Psoas Release

Whether it’s from sitting, weightlifting, running, dancing, kicking, or grappling, most movements (and lack of movements) may leave us with tight hip flexors. And no matter how much we stretch them, they remain chronically tight. And muscles that are chronically tight, are typically weak. Tight and weak hip flexors grace us with poor posture, lower back pain, overusing our quads, and underusing our glutes. So here is a game changer, the money exercise, the biggest bang for your buck to release tight hip flexors.

Front view of the lower back and thigh

Check out the iliopsoas muscle group in the image. The psoas originates all the way at the T12 thoracic and along the L1-L4 lumbar vertebrae. The iliacus originates all along the rim of the iliac crest. Then the two muscles merge together and attach to the femur to act as a major hip flexor and trunk stabilizer. In animals this muscle is equivalent to the tenderloin.

That’s a pretty impressive muscle most of us didn’t know we had since we can’t really see it. I first learned about it from a massage therapist. I came to her in grad school with my unending back pain. I also struggled with a very odd and new sensation that my one leg was shorter than the other. She measured each one of them from my belly button to my heel. Indeed, one was appreciably shorter that the other. Then she did a psoas release on me and it felt like my joints sort of popped into place and I was able to breathe easier and deeper. When I stood up, I felt like I was floating out of my hips. She then measured my legs again, and they were the same length, as they always have been.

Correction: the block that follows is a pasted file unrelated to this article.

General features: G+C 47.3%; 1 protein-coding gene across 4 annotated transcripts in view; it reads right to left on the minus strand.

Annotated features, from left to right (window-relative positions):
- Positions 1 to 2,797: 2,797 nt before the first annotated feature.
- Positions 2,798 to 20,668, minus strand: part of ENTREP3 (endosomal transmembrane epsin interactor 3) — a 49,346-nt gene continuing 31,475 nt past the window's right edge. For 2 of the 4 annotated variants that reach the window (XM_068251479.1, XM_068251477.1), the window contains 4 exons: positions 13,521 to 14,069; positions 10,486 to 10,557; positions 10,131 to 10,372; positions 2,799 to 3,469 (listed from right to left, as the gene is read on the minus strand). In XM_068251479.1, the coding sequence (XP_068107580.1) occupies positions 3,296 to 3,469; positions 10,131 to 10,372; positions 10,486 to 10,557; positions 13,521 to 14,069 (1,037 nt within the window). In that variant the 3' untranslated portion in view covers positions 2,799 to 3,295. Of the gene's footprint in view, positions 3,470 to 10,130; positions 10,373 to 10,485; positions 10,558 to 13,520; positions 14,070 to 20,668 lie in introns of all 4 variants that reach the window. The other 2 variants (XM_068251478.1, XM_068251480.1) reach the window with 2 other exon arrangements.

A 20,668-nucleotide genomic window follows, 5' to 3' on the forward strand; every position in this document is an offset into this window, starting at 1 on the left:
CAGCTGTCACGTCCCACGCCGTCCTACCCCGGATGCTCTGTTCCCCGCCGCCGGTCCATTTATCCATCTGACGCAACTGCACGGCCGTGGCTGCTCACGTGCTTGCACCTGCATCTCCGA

Try it:

  • Grab a softball 🥎 which works best for most people. Tennis and lacrosse balls are typically too small to reach deep enough.
  • Find the line between your belly button and your anterior superior iliac spine (ASIS), that bony protrusion on the front of your pelvis.
  • Place the softball in between those two points on the line. It will end up being about an inch or two to the side and down from the belly button.
  • Drape yourself over the softball, laying on your belly face down on a hard surface (floor).
  • Breathe into your belly, feeling your lower back expand.
  • To go deeper, bend the knee of the opposite leg and move it out to the side. Keep breathing into the belly.
  • To release further, raise the thigh of the straight leg slightly off the floor on an inhale, lower on the exhale, repeat several times.

Experiment:

  • Move the ball slightly toward the iliac crest to target the attachment of the iliacus.
  • Try different placements and positions to find and release tension.
  • This may feel fairly excruciating at first, so don’t go to the deeper version of the exercise right away.
  • Make sure to feel like you are draped over, breathing deeply, not tensing further due to the pain.
  • Remember, the muscle group sits very deep and we are attempting to release it from the front, through the abdominal muscles, so be patient.
  • Note that we are not trying to roll the muscle out, we are simply applying pressure to it like with trigger point therapy.

Comment below on what you noticed when trying this exercise. How do your hip flexors feel?